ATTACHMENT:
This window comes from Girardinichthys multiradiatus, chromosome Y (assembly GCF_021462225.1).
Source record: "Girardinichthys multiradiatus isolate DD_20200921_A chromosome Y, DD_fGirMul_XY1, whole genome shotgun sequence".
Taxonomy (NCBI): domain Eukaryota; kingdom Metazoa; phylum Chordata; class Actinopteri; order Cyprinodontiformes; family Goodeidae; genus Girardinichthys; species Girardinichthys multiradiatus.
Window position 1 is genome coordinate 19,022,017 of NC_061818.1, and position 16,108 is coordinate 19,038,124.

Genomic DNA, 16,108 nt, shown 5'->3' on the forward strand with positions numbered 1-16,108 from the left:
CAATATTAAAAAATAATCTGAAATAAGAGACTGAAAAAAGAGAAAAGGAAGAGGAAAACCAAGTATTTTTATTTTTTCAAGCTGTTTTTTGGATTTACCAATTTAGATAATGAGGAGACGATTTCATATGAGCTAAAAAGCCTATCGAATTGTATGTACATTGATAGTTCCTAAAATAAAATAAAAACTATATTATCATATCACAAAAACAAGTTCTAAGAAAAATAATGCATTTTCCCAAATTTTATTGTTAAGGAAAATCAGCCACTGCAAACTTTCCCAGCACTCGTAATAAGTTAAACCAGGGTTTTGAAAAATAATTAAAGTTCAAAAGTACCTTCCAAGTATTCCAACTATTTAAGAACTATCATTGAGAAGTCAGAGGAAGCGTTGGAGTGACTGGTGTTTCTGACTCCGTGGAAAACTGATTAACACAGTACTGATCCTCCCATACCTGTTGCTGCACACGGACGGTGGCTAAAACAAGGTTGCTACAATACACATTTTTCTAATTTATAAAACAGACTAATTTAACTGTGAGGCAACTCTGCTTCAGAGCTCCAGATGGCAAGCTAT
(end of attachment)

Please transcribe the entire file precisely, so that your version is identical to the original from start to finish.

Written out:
This window comes from Girardinichthys multiradiatus, chromosome Y (assembly GCF_021462225.1).
Source record: "Girardinichthys multiradiatus isolate DD_20200921_A chromosome Y, DD_fGirMul_XY1, whole genome shotgun sequence".
Taxonomy (NCBI): domain Eukaryota; kingdom Metazoa; phylum Chordata; class Actinopteri; order Cyprinodontiformes; family Goodeidae; genus Girardinichthys; species Girardinichthys multiradiatus.
Window position 1 is genome coordinate 19,022,017 of NC_061818.1, and position 16,108 is coordinate 19,038,124.

Genomic DNA, 16,108 nt, shown 5'->3' on the forward strand with positions numbered 1-16,108 from the left:
CAATATTAAAAAATAATCTGAAATAAGAGACTGAAAAAAGAGAAAAGGAAGAGGAAAACCAAGTATTTTTATTTTTTCAAGCTGTTTTTTGGATTTACCAATTTAGATAATGAGGAGACGATTTCATATGAGCTAAAAAGCCTATCGAATTGTATGTACATTGATAGTTCCTAAAATAAAATAAAAACTATATTATCATATCACAAAAACAAGTTCTAAGAAAAATAATGCATTTTCCCAAATTTTATTGTTAAGGAAAATCAGCCACTGCAAACTTTCCCAGCACTCGTAATAAGTTAAACCAGGGTTTTGAAAAATAATTAAAGTTCAAAAGTACCTTCCAAGTATTCCAACTATTTAAGAACTATCATTGAGAAGTCAGAGGAAGCGTTGGAGTGACTGGTGTTTCTGACTCCGTGGAAAACTGATTAACACAGTACTGATCCTCCCATACCTGTTGCTGCACACGGACGGTGGCTAAAACAAGGTTGCTACAATACACATTTTTCTAATTTATAAAACAGACTAATTTAACTGTGAGGCAACTCTGCTTCAGAGCTCCAGATGGCAAGCTAT